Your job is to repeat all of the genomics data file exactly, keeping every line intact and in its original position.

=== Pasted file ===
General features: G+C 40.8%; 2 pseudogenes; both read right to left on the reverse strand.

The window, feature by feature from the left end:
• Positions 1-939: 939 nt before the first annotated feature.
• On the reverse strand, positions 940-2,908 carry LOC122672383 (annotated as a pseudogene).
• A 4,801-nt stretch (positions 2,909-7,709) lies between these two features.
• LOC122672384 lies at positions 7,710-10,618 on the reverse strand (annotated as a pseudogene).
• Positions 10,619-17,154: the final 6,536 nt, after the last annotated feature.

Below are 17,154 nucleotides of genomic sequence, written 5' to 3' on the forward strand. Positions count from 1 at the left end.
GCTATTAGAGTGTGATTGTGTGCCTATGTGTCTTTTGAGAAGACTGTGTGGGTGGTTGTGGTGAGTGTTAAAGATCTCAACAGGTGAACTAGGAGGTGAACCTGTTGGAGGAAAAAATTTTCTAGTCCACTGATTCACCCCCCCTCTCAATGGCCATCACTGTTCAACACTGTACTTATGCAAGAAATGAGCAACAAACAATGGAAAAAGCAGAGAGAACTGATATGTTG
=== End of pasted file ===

General features: G+C 40.8%; 2 pseudogenes; both read right to left on the reverse strand.

The window, feature by feature from the left end:
• Positions 1-939: 939 nt before the first annotated feature.
• On the reverse strand, positions 940-2,908 carry LOC122672383 (annotated as a pseudogene).
• A 4,801-nt stretch (positions 2,909-7,709) lies between these two features.
• LOC122672384 lies at positions 7,710-10,618 on the reverse strand (annotated as a pseudogene).
• Positions 10,619-17,154: the final 6,536 nt, after the last annotated feature.

Below are 17,154 nucleotides of genomic sequence, written 5' to 3' on the forward strand. Positions count from 1 at the left end.
GCTATTAGAGTGTGATTGTGTGCCTATGTGTCTTTTGAGAAGACTGTGTGGGTGGTTGTGGTGAGTGTTAAAGATCTCAACAGGTGAACTAGGAGGTGAACCTGTTGGAGGAAAAAATTTTCTAGTCCACTGATTCACCCCCCCTCTCAATGGCCATCACTGTTCAACACTGTACTTATGCAAGAAATGAGCAACAAACAATGGAAAAAGCAGAGAGAACTGATATGTTG